Archive for the ‘Growing Greener at Public Gardens’ Category

The Climate Conscious Gardener

Tuesday, June 28th, 2011

Sometimes when I’m depressed about The State of the World I cheer myself up by thinking about how radically things have changed in my own lifetime. More and more women are at the top of their professions. Cigarettes are taboo. Same-sex marriage is now legal in my state. The Sustainable Sites Initiative is poised to transform the way we design and maintain landscapes…

Less than two years ago, I was told by a client not to say too much about climate change in a publication we were developing because the issue is a political hot potato. But just last week at its annual meeting, the American Public Gardens Association unveiled a partnership with the National Oceanic and Atmospheric Administration to educate gardeners and plant enthusiasts about the possible effects of climate change on the country’s gardens, landscapes, and green spaces. Yay APGA!

And I’m happy to report that my latest book, The Climate Conscious Gardener, which was published by Brooklyn Botanic Garden last year, has won a 2011 Garden Writers Association award. Kudos to BBG for continuing to raise critical—and potentially controversial—issues in its acclaimed handbook series. And thanks, GWA, for the recognition!

Parking Gardens

Sunday, June 26th, 2011

Parking lots make great settings for film noirs—I’ll give them that. But they’re bad for the environment. Their extensive paved and impervious surfaces bake in the sun, exacerbating the urban heat island effect. Virtually all the rain that falls on them is funneled into storm sewers, polluting local waterways. And they’re some of the ugliest places on the planet.

Public gardens are leading the way to greener parking lots—parking gardens—with plantings that absorb rain and prevent runoff and solar arrays that produce energy while providing shade. (more…)

Landscape For Life

Saturday, June 25th, 2011

You’ve heard me sing the praises of the Sustainable Sites Initiative (SITES), the country’s first rating system for landscapes that make ecological sense. SITES, which provides technical metrics for landscape professionals striving to go green, sets sustainability standards for landscapes the way LEED does for buildings. Landscape For Life, a collaborative project of the U.S. Botanic Garden and the Lady Bird Johnson Wildflower Center, is the new homeowner version of SITES. Landscape For Life makes it possible for anyone to create a sustainable garden. (In the interest of full disclosure: I worked with the USBG and the Wildflower Center to develop the content for the Landscape For Life website and print materials.) Stay tuned, because further enhancements, such as interactive features and a souped-up design, are in the works.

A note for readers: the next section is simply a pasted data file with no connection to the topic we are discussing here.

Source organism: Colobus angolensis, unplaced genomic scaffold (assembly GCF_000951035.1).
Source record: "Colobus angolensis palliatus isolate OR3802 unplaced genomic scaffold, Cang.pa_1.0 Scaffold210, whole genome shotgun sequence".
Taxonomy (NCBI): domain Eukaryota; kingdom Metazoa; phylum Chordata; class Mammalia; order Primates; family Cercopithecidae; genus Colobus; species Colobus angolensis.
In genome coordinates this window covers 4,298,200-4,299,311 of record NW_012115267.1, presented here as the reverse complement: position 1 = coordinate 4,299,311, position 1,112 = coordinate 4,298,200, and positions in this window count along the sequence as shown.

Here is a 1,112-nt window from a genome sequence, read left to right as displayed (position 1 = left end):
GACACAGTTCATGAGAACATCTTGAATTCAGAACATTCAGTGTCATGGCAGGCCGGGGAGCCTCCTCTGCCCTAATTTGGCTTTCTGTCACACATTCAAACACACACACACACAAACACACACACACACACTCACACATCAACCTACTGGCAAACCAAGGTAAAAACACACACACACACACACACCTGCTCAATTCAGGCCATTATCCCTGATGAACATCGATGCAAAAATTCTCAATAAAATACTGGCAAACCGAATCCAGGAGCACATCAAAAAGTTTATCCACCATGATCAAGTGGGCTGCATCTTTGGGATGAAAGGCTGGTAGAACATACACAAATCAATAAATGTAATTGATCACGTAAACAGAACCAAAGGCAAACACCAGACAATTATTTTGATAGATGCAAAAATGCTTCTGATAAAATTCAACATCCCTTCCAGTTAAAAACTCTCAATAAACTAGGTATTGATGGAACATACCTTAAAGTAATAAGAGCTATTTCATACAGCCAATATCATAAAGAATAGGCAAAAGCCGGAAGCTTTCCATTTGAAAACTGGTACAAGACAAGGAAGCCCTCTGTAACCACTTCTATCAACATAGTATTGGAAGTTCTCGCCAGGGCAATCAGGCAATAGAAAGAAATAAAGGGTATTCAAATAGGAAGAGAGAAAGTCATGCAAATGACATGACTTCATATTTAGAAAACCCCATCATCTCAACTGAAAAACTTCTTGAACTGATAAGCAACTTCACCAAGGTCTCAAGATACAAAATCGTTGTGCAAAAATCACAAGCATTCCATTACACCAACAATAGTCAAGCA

Here’s my “Growing Greener” column on Landscape For Life that appeared in Public Garden magazine, the flagship publication of the American Public Gardens Association, Vol. 25 No. 3. In my “Growing Greener” columns I answer sustainability-related questions from public garden staff. (more…)

Green Restaurants

Saturday, November 13th, 2010

Here’s another one of my “Growing Greener” columns in Public Garden, the flagship publication of the American Public Gardens Association. This one appeared in Vol. 25 No. 2 (2010). In “Growing Greener” I answer sustainability-related questions from public garden staff.

Q: I’ve heard that it’s possible to have our restaurant certified “green.” Is this true, and if so, what does it entail?

A: Missouri Botanical Garden’s restaurant Sassafras and Phipps Conservatory’s Café Phipps have joined the ranks of top-rated American restaurants that have been certified by the Green Restaurant Association (GRA), and for good reason. It’s a little known fact that restaurants consume vast amounts of water and energy and generate an astonishing amount of solid waste and pollution each year.

Some statistics to chew on: (more…)

Living Building Challenge

Wednesday, November 10th, 2010

The following was published as part of my regular “Growing Greener” column in Public Garden magazine, Vol. 25 No. 1 (2010).  Public Garden is the flagship publication of the American Public Gardens Association. In “Growing Greener” I answer sustainability-related questions from public garden staff.

Q: What is the Living Building Challenge, and how is it different from the U.S. Green Building Council’s LEED rating system?